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Discussion Starter #1
I'm trying to break out of some ingrained fingering habits, particularly trying to make more use of the Side C, which I use rarely. I have a couple of little exercieses I am trying and attempting to work up speed and uniformity, but the problem is the exercises don't necessarily translate to my playing. Certain phrases and patterns that I have played for a long time are just habitally learned by my fingers in a certain way, and it's hard to break out despite working on the exercises. Now I am wondering about the following choices or combination thereof:

1. Should I continue with the exercises themselves

2. Should I keep my usual manner of fingering side C on phrases and patterns that are already ingrained and begin all new ones with side C where applicable/preferred?

3. Should I always use the side C where preferable, and work my already learned scales and patterns with the side C? (If 3, this will slow me down and my question is will I ever catch up?)

I only have one exercise for side C presently, by the way, a chromtic exercise and am looking for more.
 

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could also just practice your scales and select which alternate fingering you want to use, and switch them. stop if you don't do it right.

or just grab some sheet music and tell yourself to use the 2nd finger. and if you don't start from the top and do it again.

It's just a matter of breaking the habit. it will take time.
 

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Alternate keys are there to make you're life easier (at least that's how I like to think about them). If you can effectively make music without using side C, side Bb, fork F# etc. then by all means I don't see there being a problem!

I used to use the side C almost exclusively for anything that looks even remotely chromatic. While I wasn't taught this by a private teacher, this seemed to be the most automatic case to use this and the only one that I was comfortable with while site reading.

After study some pieces with awkward passages, that make MUCH better use of the side C I've added those to my fingering repertoire (if I may call it that). Long story short, it's all about muscle memory, and hand eye coordination. When you see that familiar lick that you use side C for, you finger (muscle) memory should go into auto-pilot.

The best way to learn this is just by forcing it into you. I think it also only makes sense to only use it in context of a particular lick.
 

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The side C is really a trill key. If you play a little Bach, Telemann, or LLoillet along with your pop stuff you'll find good use for the key.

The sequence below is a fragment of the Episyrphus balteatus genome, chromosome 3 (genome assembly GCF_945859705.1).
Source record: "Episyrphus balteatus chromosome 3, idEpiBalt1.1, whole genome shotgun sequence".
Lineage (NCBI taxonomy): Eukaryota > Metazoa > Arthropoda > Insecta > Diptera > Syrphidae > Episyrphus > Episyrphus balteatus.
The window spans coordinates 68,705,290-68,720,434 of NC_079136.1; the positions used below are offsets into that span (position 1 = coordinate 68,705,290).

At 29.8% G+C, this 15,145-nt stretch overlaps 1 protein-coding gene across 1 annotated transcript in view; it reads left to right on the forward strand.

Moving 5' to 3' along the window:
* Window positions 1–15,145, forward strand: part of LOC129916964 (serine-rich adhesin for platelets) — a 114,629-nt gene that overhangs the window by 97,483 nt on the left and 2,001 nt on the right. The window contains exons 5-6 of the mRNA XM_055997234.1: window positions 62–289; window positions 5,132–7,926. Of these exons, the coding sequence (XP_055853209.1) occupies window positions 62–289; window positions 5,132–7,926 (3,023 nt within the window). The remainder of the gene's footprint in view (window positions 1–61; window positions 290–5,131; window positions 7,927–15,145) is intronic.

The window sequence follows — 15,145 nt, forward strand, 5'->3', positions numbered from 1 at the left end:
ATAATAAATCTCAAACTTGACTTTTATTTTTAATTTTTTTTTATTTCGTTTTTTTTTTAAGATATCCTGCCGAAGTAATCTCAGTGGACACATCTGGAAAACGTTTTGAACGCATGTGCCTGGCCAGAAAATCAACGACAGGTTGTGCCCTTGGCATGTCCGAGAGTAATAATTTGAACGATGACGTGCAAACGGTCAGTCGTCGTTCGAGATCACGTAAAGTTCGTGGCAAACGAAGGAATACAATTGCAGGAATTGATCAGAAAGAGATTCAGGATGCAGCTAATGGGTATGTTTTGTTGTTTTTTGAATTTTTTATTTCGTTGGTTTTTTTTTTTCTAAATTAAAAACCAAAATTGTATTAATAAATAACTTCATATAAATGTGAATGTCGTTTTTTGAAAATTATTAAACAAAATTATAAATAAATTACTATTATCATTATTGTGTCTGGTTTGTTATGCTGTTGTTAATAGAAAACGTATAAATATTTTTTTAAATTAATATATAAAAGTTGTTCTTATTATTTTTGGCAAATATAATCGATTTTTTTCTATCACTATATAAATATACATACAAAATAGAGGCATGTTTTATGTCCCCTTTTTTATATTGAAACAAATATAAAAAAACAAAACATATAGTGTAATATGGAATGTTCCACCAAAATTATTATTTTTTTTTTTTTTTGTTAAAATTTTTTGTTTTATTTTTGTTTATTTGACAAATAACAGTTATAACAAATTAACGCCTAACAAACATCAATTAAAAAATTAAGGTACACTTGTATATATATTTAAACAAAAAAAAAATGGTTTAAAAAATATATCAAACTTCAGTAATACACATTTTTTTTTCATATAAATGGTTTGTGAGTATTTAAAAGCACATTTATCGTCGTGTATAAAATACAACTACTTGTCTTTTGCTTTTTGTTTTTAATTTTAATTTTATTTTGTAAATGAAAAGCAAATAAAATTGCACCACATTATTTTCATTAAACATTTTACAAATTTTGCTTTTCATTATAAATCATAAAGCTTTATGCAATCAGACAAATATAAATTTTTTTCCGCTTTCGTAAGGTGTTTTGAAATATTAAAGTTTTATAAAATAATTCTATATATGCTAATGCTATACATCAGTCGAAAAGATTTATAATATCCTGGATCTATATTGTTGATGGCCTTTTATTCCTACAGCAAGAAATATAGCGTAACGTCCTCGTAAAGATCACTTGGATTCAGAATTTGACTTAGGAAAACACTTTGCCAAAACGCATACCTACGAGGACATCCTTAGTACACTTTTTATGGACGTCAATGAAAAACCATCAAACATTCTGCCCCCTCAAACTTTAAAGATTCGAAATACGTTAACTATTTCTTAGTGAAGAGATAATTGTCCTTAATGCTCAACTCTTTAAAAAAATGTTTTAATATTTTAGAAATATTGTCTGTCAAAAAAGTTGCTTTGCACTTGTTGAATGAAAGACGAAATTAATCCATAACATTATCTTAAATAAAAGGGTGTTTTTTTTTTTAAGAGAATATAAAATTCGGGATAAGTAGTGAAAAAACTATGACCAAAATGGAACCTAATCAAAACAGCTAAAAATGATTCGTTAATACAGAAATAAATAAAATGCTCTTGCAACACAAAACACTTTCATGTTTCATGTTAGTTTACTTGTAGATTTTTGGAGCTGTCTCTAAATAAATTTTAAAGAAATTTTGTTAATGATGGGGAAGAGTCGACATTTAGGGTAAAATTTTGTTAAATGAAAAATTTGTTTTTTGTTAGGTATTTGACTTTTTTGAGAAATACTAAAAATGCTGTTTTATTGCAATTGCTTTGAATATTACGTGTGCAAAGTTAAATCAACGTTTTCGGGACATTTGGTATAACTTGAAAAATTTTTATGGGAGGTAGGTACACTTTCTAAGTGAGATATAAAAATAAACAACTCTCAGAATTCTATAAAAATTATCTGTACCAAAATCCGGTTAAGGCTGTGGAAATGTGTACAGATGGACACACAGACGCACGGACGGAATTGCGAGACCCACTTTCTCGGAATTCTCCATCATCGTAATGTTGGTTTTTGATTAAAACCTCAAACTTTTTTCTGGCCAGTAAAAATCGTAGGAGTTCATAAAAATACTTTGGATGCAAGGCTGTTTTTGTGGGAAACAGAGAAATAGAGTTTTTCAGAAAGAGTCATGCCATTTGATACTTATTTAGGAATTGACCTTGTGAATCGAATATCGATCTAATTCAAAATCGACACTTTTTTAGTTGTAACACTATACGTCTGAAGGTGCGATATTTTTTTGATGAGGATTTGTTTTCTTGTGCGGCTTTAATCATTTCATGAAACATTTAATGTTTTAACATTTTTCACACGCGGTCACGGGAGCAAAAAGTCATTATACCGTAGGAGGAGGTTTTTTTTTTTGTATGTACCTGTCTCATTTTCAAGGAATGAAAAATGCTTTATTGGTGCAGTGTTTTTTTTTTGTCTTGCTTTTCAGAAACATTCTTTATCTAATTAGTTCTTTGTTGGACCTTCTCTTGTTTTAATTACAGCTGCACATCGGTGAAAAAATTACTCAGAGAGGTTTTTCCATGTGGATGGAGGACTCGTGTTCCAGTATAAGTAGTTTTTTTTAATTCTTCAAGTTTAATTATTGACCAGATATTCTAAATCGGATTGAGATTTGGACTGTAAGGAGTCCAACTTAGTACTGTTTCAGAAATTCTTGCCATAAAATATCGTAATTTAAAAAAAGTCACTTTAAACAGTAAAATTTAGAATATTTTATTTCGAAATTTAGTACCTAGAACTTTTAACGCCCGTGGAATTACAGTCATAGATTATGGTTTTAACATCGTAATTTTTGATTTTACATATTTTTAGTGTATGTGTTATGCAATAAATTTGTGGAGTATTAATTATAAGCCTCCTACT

Besides, it's fun to see how fast you can play scales using the 2nd-finger C.
ATJ
 

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Discussion Starter #7
Thanks for the feedback. I really like the way the side c lays - that is why I am writing this, and working the exercises.
 

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If you're using the "regular" C key and making music with it--playing every passage involving the middle C evenly and musically--then there is no problem. If you're experiencing difficulty where the side C would serve you better, then you're doing the right thing.

FYI: Ian Anderson of Jethro Tull didn't know the "right" fingerings on the flute until his daughter started flute lessons and showed him the fingerings she was learning. By then he was already a living legend. It's all about the music. There are no rules in music; technique is merely a means to that end.
 

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FWIW I've noticed on a few vintage horns like basses that side C is much more in tune than 'regular' C.

On other vintage horns I've also noticed a slight "quality of sound" difference that made side C a better sounding note for sustained passages.

I never used side C often until this year my instructor encouraged me to use it more often in excersizes. I have found it is smoother and fasterto reach smoothly when running chromatics.

Not a necessity - but the more I get used to it- the more natural it seems.
 

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Two Larry Teal books address the side C issue, as well as other alternate fingerings: The Art of Saxophone Playing, and, The Saxophonist's Workbook. Both books are great.
 
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